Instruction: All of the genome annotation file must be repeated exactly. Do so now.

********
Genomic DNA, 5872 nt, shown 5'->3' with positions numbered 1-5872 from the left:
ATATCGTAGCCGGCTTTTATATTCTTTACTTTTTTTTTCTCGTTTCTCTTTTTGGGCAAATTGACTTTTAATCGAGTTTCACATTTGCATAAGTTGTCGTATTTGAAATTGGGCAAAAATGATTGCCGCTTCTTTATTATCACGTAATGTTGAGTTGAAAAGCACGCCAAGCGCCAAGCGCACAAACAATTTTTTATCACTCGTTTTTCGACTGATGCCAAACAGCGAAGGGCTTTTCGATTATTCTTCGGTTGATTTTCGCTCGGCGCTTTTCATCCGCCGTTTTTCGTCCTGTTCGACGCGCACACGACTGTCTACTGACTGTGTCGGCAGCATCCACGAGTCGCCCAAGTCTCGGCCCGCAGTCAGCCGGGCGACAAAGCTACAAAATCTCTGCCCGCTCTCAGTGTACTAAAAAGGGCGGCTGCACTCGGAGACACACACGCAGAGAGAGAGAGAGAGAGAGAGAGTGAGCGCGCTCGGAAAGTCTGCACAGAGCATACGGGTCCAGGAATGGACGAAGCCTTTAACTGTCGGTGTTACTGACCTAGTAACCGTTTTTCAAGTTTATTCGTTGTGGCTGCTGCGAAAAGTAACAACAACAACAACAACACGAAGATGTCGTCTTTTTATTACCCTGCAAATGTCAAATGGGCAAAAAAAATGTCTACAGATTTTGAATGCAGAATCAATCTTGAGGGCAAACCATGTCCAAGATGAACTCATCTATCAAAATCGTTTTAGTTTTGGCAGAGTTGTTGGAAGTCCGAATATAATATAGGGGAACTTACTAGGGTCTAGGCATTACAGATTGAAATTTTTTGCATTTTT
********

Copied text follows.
Genomic DNA, 5872 nt, shown 5'->3' with positions numbered 1-5872 from the left:
ATATCGTAGCCGGCTTTTATATTCTTTACTTTTTTTTTCTCGTTTCTCTTTTTGGGCAAATTGACTTTTAATCGAGTTTCACATTTGCATAAGTTGTCGTATTTGAAATTGGGCAAAAATGATTGCCGCTTCTTTATTATCACGTAATGTTGAGTTGAAAAGCACGCCAAGCGCCAAGCGCACAAACAATTTTTTATCACTCGTTTTTCGACTGATGCCAAACAGCGAAGGGCTTTTCGATTATTCTTCGGTTGATTTTCGCTCGGCGCTTTTCATCCGCCGTTTTTCGTCCTGTTCGACGCGCACACGACTGTCTACTGACTGTGTCGGCAGCATCCACGAGTCGCCCAAGTCTCGGCCCGCAGTCAGCCGGGCGACAAAGCTACAAAATCTCTGCCCGCTCTCAGTGTACTAAAAAGGGCGGCTGCACTCGGAGACACACACGCAGAGAGAGAGAGAGAGAGAGAGAGTGAGCGCGCTCGGAAAGTCTGCACAGAGCATACGGGTCCAGGAATGGACGAAGCCTTTAACTGTCGGTGTTACTGACCTAGTAACCGTTTTTCAAGTTTATTCGTTGTGGCTGCTGCGAAAAGTAACAACAACAACAACAACACGAAGATGTCGTCTTTTTATTACCCTGCAAATGTCAAATGGGCAAAAAAAATGTCTACAGATTTTGAATGCAGAATCAATCTTGAGGGCAAACCATGTCCAAGATGAACTCATCTATCAAAATCGTTTTAGTTTTGGCAGAGTTGTTGGAAGTCCGAATATAATATAGGGGAACTTACTAGGGTCTAGGCATTACAGATTGAAATTTTTTGCATTTTT